Even with the same blood pressure level, results from this study indicate that Americans and northern Europeans are much more likely to die from CHD than people from Japan and Mediterranean countries. However, current findings show that everyone, regardless of country of origin, should control their blood pressure since any increase in systolic and diastolic blood pressure is associated with an increase in CHD events in all populations. The data are similar to a previous report from the Seven Countries Study by Veschuren et al. showing that across cohorts a 20 mg/dl change in plasma cholesterol changed CHD relative risk by 17%; however, absolute risk of CHD differed by 5 fold at the same plasma cholesterol level. These studies show clearly that CHD risk is determined by factors beyond the 3 major risk factors – smoking, hypertension, and hypercholesterolemic.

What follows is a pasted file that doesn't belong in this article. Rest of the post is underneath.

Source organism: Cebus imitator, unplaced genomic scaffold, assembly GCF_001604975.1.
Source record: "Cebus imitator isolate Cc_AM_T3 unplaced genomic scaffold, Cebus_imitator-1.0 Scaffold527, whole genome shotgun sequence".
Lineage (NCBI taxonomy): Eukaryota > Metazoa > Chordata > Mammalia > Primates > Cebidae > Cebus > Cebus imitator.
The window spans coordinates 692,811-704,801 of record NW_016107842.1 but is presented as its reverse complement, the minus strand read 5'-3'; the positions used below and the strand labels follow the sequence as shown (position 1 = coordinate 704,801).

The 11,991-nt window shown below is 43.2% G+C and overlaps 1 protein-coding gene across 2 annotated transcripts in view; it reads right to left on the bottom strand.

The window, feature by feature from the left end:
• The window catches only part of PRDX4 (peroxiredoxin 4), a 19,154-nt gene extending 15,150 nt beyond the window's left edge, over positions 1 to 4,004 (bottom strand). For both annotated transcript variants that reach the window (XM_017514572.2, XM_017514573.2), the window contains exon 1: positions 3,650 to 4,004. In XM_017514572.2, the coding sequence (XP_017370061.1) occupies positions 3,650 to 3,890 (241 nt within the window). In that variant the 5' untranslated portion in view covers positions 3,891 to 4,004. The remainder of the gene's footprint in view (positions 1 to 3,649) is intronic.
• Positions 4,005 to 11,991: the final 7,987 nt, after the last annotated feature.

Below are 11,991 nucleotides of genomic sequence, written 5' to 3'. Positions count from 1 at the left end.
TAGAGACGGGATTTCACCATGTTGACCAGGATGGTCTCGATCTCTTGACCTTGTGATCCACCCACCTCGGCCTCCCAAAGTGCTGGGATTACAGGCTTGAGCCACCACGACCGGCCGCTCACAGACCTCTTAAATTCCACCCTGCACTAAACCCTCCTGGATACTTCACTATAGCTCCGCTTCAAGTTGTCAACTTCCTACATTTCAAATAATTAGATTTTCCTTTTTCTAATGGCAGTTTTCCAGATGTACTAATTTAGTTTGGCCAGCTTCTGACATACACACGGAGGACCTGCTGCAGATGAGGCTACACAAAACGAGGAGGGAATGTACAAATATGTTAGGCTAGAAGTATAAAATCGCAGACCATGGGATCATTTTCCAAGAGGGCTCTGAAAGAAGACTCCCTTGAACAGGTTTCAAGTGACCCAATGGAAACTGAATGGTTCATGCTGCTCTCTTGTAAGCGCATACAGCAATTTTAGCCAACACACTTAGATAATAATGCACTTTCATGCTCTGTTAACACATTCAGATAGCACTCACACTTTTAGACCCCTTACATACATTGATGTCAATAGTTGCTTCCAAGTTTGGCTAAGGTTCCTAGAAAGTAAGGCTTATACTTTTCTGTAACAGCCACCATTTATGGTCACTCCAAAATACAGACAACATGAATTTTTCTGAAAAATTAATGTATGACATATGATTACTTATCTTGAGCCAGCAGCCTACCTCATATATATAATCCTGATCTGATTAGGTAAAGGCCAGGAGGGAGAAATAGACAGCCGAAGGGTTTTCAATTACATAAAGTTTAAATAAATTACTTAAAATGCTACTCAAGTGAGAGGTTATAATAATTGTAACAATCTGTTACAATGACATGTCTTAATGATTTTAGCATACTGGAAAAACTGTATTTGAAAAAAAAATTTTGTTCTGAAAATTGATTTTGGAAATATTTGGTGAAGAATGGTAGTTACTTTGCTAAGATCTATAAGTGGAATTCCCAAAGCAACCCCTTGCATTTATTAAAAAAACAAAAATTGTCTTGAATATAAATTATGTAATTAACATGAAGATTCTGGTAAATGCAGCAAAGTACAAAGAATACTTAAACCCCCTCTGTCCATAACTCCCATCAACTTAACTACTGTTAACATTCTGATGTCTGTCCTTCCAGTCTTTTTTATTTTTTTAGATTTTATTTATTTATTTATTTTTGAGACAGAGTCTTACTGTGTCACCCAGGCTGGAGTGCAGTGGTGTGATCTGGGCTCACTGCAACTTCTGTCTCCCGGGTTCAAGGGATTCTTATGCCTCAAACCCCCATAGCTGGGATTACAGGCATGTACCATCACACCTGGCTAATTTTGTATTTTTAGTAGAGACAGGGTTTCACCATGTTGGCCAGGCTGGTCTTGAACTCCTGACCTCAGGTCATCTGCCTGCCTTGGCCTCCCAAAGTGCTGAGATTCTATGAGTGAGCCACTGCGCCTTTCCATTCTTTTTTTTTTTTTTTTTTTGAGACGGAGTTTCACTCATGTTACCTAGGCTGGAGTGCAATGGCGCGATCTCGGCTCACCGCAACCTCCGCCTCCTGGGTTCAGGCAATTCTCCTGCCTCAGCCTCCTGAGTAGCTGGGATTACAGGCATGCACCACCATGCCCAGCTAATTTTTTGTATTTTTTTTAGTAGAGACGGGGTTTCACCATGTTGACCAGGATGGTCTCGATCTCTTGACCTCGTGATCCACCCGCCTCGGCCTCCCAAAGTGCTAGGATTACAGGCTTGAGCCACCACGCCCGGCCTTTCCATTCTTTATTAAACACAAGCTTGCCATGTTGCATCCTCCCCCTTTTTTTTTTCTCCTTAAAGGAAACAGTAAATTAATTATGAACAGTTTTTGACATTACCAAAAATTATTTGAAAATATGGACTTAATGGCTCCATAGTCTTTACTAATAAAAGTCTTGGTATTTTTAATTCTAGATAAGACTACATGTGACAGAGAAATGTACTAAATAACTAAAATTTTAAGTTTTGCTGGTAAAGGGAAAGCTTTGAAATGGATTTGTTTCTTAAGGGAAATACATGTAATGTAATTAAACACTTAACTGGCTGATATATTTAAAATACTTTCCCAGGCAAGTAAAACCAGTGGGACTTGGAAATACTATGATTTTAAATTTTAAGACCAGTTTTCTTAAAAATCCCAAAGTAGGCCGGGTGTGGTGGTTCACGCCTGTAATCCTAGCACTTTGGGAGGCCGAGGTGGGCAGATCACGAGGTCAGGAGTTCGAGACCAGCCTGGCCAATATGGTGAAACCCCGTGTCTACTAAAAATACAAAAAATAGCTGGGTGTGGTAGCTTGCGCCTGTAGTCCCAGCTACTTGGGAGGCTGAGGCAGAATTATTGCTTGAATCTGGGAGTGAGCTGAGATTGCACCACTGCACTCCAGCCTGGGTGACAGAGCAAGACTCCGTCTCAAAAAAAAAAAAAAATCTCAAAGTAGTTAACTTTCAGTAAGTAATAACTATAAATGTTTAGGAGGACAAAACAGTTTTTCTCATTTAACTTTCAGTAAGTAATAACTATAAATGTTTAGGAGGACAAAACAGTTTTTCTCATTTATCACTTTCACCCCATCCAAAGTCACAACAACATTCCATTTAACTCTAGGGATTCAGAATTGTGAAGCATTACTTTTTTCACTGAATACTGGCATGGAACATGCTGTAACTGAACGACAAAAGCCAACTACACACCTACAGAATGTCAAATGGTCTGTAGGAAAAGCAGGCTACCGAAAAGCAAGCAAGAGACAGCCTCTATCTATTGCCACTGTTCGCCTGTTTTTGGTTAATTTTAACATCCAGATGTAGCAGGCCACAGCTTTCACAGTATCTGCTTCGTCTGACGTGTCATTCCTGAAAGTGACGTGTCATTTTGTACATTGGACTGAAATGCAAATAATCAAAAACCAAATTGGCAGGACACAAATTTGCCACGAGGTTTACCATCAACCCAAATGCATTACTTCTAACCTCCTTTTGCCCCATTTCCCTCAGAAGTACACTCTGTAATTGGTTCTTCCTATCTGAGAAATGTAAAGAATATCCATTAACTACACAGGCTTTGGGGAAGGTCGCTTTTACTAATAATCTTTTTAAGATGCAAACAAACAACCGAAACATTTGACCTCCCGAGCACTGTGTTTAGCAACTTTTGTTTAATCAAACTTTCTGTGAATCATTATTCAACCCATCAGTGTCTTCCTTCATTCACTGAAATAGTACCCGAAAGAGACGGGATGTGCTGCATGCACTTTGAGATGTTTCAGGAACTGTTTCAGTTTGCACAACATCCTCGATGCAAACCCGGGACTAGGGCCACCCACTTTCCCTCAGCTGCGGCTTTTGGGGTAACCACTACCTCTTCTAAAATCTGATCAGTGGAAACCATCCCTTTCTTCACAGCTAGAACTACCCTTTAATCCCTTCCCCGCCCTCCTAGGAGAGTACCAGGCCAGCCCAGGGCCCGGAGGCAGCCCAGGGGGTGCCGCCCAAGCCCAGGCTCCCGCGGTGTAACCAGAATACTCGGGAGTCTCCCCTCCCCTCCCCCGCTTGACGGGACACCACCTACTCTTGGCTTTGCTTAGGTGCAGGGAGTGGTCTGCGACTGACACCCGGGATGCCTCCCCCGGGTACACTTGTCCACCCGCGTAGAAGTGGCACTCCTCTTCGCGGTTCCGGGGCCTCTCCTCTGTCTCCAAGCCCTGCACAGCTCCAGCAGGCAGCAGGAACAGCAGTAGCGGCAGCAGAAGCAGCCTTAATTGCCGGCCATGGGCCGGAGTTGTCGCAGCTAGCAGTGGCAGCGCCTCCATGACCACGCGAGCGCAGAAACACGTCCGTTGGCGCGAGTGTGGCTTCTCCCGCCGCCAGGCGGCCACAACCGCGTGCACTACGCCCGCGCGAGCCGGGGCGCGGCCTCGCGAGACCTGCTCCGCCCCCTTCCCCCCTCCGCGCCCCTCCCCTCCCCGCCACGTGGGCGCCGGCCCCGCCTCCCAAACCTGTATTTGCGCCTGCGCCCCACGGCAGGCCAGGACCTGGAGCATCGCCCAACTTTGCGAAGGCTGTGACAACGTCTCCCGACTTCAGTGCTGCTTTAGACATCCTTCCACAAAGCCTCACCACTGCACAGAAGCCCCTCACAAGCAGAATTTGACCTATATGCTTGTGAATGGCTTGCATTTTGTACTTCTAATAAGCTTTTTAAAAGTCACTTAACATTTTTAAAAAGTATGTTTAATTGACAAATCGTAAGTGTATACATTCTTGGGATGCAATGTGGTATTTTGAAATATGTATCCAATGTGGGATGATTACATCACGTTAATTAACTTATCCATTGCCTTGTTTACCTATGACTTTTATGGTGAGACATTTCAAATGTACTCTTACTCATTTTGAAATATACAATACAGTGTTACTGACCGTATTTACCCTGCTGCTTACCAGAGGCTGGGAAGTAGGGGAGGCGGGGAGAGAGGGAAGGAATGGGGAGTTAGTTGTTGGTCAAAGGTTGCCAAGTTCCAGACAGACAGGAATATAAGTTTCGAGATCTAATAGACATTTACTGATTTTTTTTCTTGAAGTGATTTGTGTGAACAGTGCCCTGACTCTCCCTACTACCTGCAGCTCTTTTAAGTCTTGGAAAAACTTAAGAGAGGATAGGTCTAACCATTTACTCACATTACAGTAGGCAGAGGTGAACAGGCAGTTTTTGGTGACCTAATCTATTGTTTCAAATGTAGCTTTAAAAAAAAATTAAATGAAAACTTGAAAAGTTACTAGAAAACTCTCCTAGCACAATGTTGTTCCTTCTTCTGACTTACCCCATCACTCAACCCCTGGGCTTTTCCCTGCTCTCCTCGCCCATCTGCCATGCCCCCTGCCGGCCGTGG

Van Den Hoogen PC, Feskens EJ, Nagelkerke NJ, et al. The relation between blood pressure and mortality due to coronary heart disease among men in different parts of the world. N Engl J Med. 2000;342:1-8.

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Ethnic Difference in CVD and Diabetes Risk Observed in Children

The incidence of CVD and type 2 diabetes are much higher in the African-American and Hispanic communities compared to Caucasians. In our diverse culture, this disparity among different ethnic groups is a major public health problem yet the etiology behind this multifactorial problem is unclear. In a study of 95 healthy children (54 whites and 41 blacks), Linquist and colleagues tested the theory that differences in dietary patterns among cultures explained difference in blood lipid and insulin profiles between the study cohorts.